S: http://www.huffingtonpost.com/2014/07/28/syria-death-toll_n_5626482.html (last access: 3 September 2014); http://www.sciencedirect.com/science/article/pii/S1631069107003770 (last access: 3 may 2017).
N: 1. death (n): Old English deað “death, dying, cause of death,” in plural, “ghosts,” from Proto-Germanic *dauthuz (source also of Old Saxon doth, Old Frisian dath, Dutch dood, Old High German tod, German Tod, Old Norse dauði, Danish død, Swedish död, Gothic dauþus “death”), from verbal stem *dheu- “to die” + *-thuz suffix indicating “act, process, condition.”
toll (n): “tax, fee,” Old English toll “impost, tribute, passage-money, rent,” variant of toln, cognate with Old Norse tollr, Old Frisian tolen, Old High German zol, German Zoll, probably representing an early Germanic borrowing from Late Latin tolonium “custom house.”
2. In human terms, the floods left at least forty-eight people dead, many more injured and tens of thousands homeless. The death toll, though low for a major natural disaster, was the highest for any flood on the Mississippi since 1951.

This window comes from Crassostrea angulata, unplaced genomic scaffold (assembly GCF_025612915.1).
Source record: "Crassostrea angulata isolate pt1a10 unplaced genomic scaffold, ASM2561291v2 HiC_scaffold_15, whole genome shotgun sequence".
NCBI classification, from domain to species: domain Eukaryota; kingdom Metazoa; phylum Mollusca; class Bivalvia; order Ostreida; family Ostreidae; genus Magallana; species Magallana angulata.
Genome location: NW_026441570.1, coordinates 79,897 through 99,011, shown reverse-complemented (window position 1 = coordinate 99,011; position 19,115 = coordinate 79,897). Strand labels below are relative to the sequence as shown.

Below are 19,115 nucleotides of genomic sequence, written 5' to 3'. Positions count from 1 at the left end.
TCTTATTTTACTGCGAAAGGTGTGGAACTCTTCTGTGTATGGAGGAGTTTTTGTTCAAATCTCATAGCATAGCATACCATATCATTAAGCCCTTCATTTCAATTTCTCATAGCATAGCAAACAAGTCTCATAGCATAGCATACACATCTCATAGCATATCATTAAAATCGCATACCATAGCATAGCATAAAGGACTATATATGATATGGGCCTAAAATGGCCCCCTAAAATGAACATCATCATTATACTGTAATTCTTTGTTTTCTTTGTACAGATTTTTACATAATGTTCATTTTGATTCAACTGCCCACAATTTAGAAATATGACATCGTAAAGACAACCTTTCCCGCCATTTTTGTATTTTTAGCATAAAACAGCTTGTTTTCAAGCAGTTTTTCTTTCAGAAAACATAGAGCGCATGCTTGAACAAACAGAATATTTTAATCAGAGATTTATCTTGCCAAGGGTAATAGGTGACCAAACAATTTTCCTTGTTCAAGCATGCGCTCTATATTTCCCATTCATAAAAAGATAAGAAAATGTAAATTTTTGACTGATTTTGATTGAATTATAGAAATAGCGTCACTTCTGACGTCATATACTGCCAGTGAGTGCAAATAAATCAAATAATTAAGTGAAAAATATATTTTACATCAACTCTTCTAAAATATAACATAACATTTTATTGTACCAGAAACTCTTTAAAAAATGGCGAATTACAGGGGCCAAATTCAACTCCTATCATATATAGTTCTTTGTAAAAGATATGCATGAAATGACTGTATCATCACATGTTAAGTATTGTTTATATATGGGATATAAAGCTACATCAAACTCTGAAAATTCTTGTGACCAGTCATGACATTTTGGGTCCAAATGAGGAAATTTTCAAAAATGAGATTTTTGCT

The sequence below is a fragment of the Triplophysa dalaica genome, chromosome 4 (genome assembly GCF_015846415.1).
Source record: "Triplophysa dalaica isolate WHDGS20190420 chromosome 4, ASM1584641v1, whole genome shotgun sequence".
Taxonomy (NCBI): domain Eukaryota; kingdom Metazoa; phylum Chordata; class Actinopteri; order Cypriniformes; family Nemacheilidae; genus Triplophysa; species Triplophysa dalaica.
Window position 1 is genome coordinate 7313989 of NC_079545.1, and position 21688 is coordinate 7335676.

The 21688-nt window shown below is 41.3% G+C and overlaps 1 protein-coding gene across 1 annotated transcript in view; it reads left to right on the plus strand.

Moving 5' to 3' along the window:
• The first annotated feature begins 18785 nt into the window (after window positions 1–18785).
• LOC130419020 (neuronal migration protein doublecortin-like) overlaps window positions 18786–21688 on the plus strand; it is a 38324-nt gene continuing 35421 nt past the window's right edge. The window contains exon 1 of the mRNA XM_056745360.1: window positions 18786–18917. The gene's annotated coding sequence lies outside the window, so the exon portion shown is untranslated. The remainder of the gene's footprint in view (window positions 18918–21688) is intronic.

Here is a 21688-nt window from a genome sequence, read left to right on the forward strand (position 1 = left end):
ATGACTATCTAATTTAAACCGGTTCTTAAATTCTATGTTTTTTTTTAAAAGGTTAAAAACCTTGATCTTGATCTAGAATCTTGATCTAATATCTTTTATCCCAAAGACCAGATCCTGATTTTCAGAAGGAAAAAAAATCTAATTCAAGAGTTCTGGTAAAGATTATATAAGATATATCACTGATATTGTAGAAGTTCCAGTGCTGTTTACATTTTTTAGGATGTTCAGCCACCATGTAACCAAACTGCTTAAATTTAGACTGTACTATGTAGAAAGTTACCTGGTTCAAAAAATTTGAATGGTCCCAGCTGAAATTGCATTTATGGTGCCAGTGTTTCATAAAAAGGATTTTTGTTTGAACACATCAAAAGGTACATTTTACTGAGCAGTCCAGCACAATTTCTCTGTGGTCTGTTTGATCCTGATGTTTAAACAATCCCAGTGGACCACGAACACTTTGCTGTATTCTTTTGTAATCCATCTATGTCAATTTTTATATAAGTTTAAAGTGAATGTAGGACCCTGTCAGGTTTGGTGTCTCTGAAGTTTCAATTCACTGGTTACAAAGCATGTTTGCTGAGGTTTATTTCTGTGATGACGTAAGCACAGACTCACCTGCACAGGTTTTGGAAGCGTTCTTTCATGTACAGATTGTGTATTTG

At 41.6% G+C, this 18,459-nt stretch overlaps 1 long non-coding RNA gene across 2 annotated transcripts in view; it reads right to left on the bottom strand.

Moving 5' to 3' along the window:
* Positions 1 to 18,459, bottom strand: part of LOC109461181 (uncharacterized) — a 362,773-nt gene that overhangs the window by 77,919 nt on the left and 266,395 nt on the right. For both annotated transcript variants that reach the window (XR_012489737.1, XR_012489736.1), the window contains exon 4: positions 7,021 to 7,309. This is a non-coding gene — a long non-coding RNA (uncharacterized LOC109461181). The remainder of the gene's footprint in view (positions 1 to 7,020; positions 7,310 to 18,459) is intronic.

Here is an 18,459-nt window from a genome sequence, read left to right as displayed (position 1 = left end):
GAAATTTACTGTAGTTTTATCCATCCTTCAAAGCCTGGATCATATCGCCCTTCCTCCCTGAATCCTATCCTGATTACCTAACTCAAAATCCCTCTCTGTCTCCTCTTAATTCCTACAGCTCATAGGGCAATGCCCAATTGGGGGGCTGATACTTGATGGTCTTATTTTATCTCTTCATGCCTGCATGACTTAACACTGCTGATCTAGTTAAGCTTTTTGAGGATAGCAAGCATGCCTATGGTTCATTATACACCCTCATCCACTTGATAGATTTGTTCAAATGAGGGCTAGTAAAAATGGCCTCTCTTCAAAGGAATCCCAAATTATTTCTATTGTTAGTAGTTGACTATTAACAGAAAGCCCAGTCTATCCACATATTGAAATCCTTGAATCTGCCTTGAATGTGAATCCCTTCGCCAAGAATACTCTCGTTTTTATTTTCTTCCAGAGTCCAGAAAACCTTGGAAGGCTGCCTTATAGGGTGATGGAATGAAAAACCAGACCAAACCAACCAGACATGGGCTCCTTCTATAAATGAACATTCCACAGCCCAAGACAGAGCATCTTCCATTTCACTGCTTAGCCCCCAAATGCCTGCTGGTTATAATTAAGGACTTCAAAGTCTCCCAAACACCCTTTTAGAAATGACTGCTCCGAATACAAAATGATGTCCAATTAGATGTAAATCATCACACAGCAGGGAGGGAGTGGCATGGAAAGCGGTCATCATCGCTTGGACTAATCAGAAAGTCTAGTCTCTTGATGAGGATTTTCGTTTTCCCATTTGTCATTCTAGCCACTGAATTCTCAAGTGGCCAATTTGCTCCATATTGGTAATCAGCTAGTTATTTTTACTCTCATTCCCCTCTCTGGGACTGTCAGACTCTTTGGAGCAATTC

3. In other fields and contexts, the Spanish word mortandad can be translated as “loss of life”, “slaughter” or “carnage”.
S: 1. OED – http://www.etymonline.com/index.php?search=Death+toll (last access: 3 May 2017). 2. TERMIUM PLUS – http://goo.gl/22ozRE (last access: 3 May 2017). 3. http://www.spanishcentral.com/translate/mortandad (last access: 3 May 2017); FCB.